"If the Munch goes for more than $3 million, it will be the most expensive 20th-century painting ever sold at auction," said Liz Shaw of Christie's, the Manhattan auctioneers. It didn't.

Picasso holds the 20th-century auction record still, but Edvard Munch's "Girls on a Bridge" (1902), which sold last night for $2.8 million, is now in second place.

Munch obsessively returned to the same seaside scene -- the same girls, the same looming linden tree, the same jutting bridge -- perhaps a dozen times between 1900 and 1935. Last night's slightly anti-climatic auction also evoked a sense of deja vu.

The same accents -- German, Japanese, Spanish, French -- were heard in the sales room. The same tailors and furriers who clothe the very rich were represented, too. The women there looked rich, the men appeared important and permanently tanned. Perhaps the most familiar aspect of last night's extravaganza was that peculiar mix of coy anonymity and garish self-promotion that nowadays marks most "major" auctions in New York.

The Munch was one of three "highly important modern paintings, the property of a private collector" offered at the sale. The unnamed seller was a man whose identity was known to everyone in the crowd of 750. Norton Simon, a man who rarely shuns publicity, was easily identified by the references to art texts and exhibitions sprinkled through the catalogue. The buyers -- an unidentified couple in early middle age -- were two of the most noticeable people in the room. The man, who wore a dark blue suit, lounged carelessly as he spent his millions. His smiling companion wore much gold, many diamonds, a suit of flaming red and a fox stole complete with little claws and perhaps eight feet long. It was possible, though unlikely, that many in the crowd had not seen them bid, but as soon as auctioneer David Bathurst awarded them the painting they blew their cover by rising ostentatiously and strolling from the room.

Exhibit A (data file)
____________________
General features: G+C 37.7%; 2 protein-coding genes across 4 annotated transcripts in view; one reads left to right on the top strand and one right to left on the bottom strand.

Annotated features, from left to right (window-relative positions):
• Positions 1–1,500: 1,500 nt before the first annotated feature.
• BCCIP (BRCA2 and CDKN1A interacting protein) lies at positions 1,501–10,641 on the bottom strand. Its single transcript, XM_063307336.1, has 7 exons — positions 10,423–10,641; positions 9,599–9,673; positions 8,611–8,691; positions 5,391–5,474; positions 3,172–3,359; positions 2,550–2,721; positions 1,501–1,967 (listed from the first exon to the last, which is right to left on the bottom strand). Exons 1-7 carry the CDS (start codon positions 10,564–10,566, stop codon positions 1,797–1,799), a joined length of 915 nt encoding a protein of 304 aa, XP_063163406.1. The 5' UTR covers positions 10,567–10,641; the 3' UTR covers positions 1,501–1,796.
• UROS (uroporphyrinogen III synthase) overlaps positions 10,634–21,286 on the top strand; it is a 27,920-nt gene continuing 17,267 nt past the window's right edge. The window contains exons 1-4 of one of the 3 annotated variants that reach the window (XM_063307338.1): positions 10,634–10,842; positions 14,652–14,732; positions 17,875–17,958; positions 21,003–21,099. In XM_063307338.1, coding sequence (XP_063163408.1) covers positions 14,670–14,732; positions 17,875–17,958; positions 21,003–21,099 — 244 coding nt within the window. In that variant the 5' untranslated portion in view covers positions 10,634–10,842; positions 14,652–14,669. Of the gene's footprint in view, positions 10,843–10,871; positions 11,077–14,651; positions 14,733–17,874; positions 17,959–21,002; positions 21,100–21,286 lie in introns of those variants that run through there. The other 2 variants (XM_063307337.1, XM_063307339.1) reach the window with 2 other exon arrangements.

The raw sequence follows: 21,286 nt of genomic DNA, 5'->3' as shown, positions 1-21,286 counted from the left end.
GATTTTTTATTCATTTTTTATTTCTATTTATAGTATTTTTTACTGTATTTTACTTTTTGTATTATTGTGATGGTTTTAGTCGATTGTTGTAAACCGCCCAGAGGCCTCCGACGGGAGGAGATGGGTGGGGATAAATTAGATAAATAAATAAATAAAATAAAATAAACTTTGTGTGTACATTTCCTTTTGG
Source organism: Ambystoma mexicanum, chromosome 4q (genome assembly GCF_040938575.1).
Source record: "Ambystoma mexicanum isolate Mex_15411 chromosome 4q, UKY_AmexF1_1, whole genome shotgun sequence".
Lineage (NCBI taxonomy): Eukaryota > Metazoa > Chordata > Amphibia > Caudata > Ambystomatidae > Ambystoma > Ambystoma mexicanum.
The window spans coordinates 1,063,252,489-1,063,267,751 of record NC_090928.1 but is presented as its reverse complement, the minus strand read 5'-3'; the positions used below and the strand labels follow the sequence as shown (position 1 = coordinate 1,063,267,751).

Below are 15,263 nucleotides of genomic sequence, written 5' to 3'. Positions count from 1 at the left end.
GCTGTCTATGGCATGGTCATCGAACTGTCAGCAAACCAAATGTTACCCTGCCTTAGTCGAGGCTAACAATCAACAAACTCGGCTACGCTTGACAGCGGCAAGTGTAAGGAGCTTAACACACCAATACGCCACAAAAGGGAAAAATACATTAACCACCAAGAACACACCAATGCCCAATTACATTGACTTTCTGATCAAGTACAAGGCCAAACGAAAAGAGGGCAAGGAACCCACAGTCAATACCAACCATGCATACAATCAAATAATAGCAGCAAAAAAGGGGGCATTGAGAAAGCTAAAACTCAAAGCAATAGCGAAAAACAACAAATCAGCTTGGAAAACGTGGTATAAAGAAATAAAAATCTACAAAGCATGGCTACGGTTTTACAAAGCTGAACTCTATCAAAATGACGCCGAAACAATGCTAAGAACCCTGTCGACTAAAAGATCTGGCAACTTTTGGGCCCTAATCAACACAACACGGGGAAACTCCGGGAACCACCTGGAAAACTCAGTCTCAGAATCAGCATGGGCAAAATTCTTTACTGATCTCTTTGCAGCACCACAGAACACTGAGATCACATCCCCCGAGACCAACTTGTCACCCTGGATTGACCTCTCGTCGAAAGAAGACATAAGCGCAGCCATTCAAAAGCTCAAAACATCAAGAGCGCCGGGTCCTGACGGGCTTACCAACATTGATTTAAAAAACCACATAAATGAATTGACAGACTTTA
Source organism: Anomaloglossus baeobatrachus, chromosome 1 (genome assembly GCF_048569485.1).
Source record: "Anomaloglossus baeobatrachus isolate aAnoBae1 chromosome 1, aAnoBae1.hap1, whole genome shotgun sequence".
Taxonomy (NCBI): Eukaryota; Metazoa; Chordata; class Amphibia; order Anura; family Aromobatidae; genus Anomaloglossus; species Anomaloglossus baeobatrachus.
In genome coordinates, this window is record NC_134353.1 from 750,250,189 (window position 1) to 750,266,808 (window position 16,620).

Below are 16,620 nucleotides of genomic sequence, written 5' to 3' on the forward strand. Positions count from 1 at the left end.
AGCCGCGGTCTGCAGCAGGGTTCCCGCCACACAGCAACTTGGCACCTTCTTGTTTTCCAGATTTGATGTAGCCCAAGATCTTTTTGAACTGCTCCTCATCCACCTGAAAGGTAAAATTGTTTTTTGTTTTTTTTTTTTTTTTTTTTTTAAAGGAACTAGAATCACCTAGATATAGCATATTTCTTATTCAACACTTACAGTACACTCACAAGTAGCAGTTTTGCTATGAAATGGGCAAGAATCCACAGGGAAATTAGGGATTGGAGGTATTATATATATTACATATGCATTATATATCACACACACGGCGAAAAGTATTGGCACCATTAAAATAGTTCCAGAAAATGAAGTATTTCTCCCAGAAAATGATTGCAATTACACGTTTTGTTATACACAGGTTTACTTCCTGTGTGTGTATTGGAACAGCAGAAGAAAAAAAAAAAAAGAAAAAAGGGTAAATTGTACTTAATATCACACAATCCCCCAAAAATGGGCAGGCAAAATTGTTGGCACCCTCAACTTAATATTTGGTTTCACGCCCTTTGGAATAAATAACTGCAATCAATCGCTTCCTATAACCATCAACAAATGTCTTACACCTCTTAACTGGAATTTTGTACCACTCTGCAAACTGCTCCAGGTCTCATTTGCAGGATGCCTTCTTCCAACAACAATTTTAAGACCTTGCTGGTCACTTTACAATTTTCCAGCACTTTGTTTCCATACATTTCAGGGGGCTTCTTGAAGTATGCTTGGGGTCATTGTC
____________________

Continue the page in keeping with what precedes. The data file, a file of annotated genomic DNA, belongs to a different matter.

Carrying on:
The two other Simon pictures offered were by Matisse and Picasso. Though bidding for the Matisse, a picture of a reclining nude wrapped in a black scarf, painted in 1917, reached $1.4 million, Simon had set a higher reserve price, and the canvas did not sell. The cubist Picasso, "Woman with a Guitar" (1915), went to an anonymous collector for an even $2 million. "Acrobat Seated With Arms Crossed," a Picasso of 1923, brought exactly $3 million at the nearby sales rooms of Sotheby Parke Bernet last May. It was auctioned during one of the two so-called "car sales" in which 50 pictures from the collections of Henry Ford II and the late Col. Edgar William and Bernice Chrysler Garbisch fetched an aggregate of more than $33 million in two evening auctions.

Sales last night did not maintain that same heady pace. Of the 70 works placed upon the block, six were withdrawn before the sale, and 10 failed to reach their reserve prices. Those that did sell fetched a total of $12,422,000.

The Munch, which set a record for the artist, was expected to do well for a variety of reasons. The artist, known for his images of high sexual energy, was the subject of a major retrospective held not long ago at the National Gallery of Art. Few of his major works are still in private hands and this one -- whose jutting bridge resembles that scene in "The Scream," and whose domed tree appears in his "Starry Night" -- may perhaps be read as an index to his work. Save for the two Simon pictures, only one painting, a 1908 painting of water lilies by Claude Monet, sold for more than $1 million. 1It went to another anonymous buyer for $1,050,000.

"Deluge II," a 1912 oil by Wassily Kandinsky, brought $950,000. Marc Chagall's "Le Marche de Bestiaux" of 1924 fetched $450,000. Both these pictures set record prices for their painters. Two other objects, one a 1915 allegorical Renoir, the other a 1912 still life by Odilon Redon, sold for $400,000 apiece. The "Golden Cuirasse" by Kees Van Dongen (1907) went for $315,000 -- a record for Van Dongen -- to an anonymous European collector.

The buyers from New York and points farther afield will meet again tonight at Sotheby's for a sale of "highly important paintings, drawings and sculpture" from the collection of the late Andre Meyer, the New York-based investment banker, philanthropist and art collector who died at 81 in 1979.